Meridith: Find out exactly what it is that they need you to do and what they see as important, and then do that. I’ll tell you, as a woman in the corporate workplace, developing people was really important to me, but it wasn’t the reason initially that I got promoted. What I discovered was that what they most needed from me was to drive business through the door. So I put my energies there, because that’s what would get me the raise, that’s what would bust the ceiling, and then I could make developing people a priority.

Jessica: Okay, so you understood the path they wanted, because you had a clear sense of the goals by having those conversations.

Meridith: The biggest thing that they wanted, and that they looked for was people who could develop business. You can change the game, but you need to play it and win first. When I excelled at developing business then I got promoted, and when I got promoted I could make developing people a priority.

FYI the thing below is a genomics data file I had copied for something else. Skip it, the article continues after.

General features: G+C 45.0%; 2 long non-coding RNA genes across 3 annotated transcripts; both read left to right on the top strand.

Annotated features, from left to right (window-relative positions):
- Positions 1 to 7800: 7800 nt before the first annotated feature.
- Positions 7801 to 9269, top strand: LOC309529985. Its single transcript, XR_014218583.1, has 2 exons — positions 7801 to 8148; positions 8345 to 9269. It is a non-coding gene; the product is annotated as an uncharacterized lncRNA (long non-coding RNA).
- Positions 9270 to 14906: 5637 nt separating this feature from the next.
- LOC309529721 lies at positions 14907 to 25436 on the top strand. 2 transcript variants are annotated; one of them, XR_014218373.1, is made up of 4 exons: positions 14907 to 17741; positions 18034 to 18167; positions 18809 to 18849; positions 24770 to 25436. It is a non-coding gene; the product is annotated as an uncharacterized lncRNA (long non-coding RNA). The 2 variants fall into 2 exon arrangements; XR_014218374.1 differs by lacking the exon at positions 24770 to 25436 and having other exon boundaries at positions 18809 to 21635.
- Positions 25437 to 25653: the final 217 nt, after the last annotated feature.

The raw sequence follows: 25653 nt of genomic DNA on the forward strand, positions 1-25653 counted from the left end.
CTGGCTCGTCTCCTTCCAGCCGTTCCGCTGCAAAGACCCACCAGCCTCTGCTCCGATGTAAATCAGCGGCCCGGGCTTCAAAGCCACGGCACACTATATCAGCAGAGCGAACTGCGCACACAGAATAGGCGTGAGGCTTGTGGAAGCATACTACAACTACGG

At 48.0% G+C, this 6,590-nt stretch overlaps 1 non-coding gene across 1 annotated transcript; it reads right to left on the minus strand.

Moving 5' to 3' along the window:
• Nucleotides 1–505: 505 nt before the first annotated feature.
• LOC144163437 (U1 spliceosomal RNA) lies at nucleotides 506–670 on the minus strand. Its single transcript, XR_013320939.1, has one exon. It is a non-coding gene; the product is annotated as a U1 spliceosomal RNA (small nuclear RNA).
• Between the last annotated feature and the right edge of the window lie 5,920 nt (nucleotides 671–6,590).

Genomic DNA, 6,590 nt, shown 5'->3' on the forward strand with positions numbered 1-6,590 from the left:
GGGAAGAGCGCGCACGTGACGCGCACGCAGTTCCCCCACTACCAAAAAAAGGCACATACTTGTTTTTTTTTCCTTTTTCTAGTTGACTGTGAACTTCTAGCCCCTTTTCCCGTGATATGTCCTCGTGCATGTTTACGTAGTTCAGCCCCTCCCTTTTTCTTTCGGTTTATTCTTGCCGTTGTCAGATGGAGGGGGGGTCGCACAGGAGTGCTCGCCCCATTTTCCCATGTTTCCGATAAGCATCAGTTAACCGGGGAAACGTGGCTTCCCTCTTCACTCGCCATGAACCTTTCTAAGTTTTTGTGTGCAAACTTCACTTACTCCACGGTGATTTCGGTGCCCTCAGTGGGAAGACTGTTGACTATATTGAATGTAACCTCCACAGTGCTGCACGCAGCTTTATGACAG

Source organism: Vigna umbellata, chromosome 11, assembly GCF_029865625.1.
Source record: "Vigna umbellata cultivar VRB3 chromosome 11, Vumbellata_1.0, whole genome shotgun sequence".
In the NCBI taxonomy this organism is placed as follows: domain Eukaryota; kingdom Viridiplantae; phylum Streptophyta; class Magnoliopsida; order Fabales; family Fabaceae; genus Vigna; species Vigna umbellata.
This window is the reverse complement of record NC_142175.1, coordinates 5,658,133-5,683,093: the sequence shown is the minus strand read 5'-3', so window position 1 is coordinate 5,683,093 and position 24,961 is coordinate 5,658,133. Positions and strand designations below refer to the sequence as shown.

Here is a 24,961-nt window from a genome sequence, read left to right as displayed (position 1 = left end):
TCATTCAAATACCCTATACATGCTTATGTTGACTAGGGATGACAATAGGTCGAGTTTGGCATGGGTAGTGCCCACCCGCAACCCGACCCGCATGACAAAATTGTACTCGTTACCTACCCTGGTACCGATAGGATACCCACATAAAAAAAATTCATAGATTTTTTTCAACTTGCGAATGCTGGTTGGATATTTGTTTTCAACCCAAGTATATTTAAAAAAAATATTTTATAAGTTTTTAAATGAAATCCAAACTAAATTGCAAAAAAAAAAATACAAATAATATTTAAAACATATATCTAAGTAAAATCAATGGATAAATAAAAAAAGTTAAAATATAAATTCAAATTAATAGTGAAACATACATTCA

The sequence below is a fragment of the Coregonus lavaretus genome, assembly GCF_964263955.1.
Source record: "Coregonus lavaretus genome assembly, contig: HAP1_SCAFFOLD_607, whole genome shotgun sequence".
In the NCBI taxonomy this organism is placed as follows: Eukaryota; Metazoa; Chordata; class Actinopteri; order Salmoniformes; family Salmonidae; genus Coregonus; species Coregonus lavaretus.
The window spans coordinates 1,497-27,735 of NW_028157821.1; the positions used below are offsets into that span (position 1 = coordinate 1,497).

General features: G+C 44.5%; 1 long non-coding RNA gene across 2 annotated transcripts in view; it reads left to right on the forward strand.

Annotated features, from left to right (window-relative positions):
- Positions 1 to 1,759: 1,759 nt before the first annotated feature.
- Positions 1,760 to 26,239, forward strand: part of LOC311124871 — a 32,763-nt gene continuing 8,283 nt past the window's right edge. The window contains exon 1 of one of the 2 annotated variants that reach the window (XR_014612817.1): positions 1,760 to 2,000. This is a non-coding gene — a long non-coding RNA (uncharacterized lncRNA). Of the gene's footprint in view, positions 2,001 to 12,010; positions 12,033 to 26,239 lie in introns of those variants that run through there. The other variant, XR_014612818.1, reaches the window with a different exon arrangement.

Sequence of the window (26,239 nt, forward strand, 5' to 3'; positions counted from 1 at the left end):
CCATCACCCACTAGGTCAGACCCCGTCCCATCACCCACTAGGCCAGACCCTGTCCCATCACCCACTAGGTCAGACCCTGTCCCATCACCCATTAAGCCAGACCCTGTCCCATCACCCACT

Jessica: That leads in to the second growth strategy that came out of the newsletter that I was reading recently, which is, ‘have skin in the game’. We actually just talked about that in the sense that finding a voice is putting yourself out there. It’s knowing what you want and going after it. Within still doing all of the things that we’re doing so well in the roles that we hold.

Meridith: So often as an employee we feel like rules or goals are things that we’re given. If we don’t like them, we almost want them to fail. We want them to fail because we feel like they were pushed on us, they weren’t our idea, and we don’t really care about them. But again, sort of circling back to where we started… the more that your company excels, the better chance that you have of excelling. So find a way to get some skin in the game to insert yourself in ensuring that those goals, those objectives are accomplished.